Why Chaplaincy?


The good news? The law enforcement culture is having unprecedented discussions regarding resiliency. The bad news? There are a number of obstacles needing addressed that the message may reach those who need it most. The great news? There exists a special group of public servants that can help make a tremendous difference in the effort: law enforcement chaplains!

A Special Encourager of Humanity


To some, the word chaplain conjures up images of force-fed spirituality, but others, having benefitted from their service, know that not to be their experience. A chaplain, at its base level, is a special encourager of humanity, someone with life experience and a neutral perspective that can advise when life’s challenges visit.

America’s first chaplain was a Mr. Jacob Duche, who, as the storm clouds of war and civil turmoil gathered in 1774, provided that first prayer of encouragement in the Continental Congress. Of that prayer John Adams would later write, ”I never saw a greater effect upon an audience; (it) filled the bosom of every man present.“

The encyclopedia Britannica attributes the origin of the term chaplain to the 4th century and lists the Emperor Charlemagne as employing chaplains in “direct service to the monarch as advisers in both ecclesiastical and secular matters.”

This dual purpose continues in our day. Chaplains are experts in ecclesiastical matters to those inquiring but serve an invaluable secular purpose as well. Properly trained law enforcement chaplains receive a broad spectrum of secular training on such topics as Critical Incident Stress Debriefing, Suicide Prevention, Understanding/Addressing the Unique Challenges of the Law Enforcement Family, Responding to a Crisis, and Understanding of Proper Church-State Relations, to name a few.

Chaplains are uniquely suited to address many of the greatest challenges to effectively communicating resiliency within the law enforcement culture.

  • They can help the profession better understand its tendency to be reactive rather than proactive. Years of being dispatched to calls, held over for reports, called in for training, called out for specialty units, subpoenaed to court. Habits of reacting rather than proactively addressing life’s challenges can be the norm at work and at home. This attitude can carry over into leadership. Considering 32% of all police suicides involve relationships (Violante, 2005), volunteer chaplains can help spearhead innovative programs that help train new hires and spouses to work as a team to combat all that is coming their way before it becomes a major crisis!
  • Given leaders can be prone to assume reactive attitudes toward resiliency, many have a tendency to look to mental health professionals as a first line of defense after challenges arise. The reality is most officers will not trust those they do not know. Unless mental health professionals are embedded in a department and have built the necessary relationships, their ability to win the trust of officers can be greatly hampered. This reality is compounded for smaller departments who are unable to afford mental health professionals in the first place. Properly trained volunteer law enforcement chaplains can invest the time needed to build quality relationships that foster an environment of trust. Spending time with officers doing ride-alongs, getting to know officers and their families, walking with them through critical incidents, and demonstrating confidentiality can enable this trust to blossom.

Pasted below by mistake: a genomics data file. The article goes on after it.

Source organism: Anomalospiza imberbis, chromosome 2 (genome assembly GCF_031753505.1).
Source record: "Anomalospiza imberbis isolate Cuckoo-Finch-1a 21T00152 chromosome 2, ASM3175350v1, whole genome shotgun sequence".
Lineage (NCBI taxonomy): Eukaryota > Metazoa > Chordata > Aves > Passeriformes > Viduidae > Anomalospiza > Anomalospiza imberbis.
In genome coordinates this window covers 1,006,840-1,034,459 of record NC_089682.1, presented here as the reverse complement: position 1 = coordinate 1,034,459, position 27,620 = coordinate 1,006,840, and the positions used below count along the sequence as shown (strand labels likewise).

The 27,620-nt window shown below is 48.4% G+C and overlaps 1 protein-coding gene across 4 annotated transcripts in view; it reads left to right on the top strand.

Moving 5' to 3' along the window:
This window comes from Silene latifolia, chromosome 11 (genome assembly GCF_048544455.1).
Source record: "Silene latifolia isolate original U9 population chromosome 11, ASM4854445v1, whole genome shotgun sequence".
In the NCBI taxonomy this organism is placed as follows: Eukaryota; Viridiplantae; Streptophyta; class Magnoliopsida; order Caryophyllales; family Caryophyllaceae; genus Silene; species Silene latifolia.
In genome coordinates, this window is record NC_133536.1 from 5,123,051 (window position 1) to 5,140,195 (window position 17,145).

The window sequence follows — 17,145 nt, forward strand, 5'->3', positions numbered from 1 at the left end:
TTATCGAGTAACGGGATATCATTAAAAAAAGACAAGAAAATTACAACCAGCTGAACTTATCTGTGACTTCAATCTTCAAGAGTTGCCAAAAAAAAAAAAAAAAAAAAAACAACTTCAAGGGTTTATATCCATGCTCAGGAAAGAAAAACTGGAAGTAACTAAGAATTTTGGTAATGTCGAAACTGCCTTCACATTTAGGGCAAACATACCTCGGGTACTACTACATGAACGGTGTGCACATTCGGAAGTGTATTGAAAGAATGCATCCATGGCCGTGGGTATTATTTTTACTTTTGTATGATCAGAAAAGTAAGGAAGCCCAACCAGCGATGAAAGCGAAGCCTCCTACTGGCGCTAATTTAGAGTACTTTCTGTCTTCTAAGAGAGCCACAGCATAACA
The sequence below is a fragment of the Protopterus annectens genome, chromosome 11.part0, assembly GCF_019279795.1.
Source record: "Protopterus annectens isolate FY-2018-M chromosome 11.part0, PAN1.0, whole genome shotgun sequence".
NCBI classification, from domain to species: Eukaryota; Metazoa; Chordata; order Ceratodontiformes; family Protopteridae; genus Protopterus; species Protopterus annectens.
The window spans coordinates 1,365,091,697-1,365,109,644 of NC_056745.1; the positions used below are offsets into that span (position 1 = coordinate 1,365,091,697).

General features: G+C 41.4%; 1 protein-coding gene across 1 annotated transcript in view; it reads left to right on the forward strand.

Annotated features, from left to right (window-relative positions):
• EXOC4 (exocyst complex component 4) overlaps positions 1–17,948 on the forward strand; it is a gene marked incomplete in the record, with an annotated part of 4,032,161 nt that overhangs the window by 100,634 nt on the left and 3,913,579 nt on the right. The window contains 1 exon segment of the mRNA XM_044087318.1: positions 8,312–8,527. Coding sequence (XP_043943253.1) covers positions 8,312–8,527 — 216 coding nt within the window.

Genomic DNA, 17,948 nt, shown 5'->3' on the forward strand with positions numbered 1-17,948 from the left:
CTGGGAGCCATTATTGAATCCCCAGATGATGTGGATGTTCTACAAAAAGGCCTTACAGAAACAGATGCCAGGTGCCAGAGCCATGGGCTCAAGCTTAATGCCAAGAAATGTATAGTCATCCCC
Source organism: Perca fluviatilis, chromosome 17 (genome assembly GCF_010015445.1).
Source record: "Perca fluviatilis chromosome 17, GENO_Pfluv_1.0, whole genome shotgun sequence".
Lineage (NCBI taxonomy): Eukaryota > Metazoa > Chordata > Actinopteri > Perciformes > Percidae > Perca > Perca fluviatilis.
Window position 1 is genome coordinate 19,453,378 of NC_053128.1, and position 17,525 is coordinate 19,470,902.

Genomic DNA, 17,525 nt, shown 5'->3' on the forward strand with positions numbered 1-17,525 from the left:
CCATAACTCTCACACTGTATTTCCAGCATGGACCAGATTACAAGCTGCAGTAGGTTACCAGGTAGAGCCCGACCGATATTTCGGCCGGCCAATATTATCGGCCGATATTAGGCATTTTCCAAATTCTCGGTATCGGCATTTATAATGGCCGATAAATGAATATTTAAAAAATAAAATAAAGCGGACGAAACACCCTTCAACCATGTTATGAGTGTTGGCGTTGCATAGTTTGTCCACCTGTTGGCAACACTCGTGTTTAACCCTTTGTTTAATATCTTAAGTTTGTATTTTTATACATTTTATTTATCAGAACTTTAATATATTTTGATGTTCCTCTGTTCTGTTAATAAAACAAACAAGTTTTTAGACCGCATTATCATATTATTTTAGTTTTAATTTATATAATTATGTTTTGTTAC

• Chaplains can help build an environment that removes stigma by normalizing wellness practices through a reform of the terms used to encourage their need. A cursory internet search of news articles quoting law enforcement professionals and others addressing critical incidents included language such as take that step, come forward, get help; someone who is having mental issues should not be given a gun; or they should seek treatment if they’re experiencing problems with mental health. This phraseology, although intended to encourage officers to reach out, often has the opposite effect. Officers won’t respond for fear of looking weak or concern that doing so will jeopardize their ability to carry a gun or maintain their police powers. Chaplains can help herald the fact that officers are not mentally defective because of what they see. They are normal human beings doing an abnormal job. A 2015 study (Chopko, Palmieri and Adams) stated that the average officer of a mid-sized agency experiences 188 critical incidents during their career, any one of which could incapacitate the average member of the community. Experiencing the evil done by those who are supposed to care, victimized children, abuse of the elderly, hopelessness, and gruesome death scenes should bother a normal human. It’s something that takes time to process. Training the next generation of officers to understand that it’s okay will do much to keep officers in the fight.
  • Present resiliency in ways that help officers understand that although they can’t control what happened to them, they can glean new battle skills that will make them even more effective! Chaplains can share life experience as to how hardship and bad experiences, even though difficult for a season, can help officers to be more compassionate as well as forge their character. Chaplains can present resiliency in creative packages that get an officer’s attention to be seen as strength.

The International Conference of Police Chaplains sets the industry standard for the training of law enforcement chaplains worldwide. We are honored to support America’s front-line heroes and their families. Please contact us for more info on starting a chaplaincy program, receiving training, or utilizing creative ways to communicate resiliency with officers and their spouses and significant others.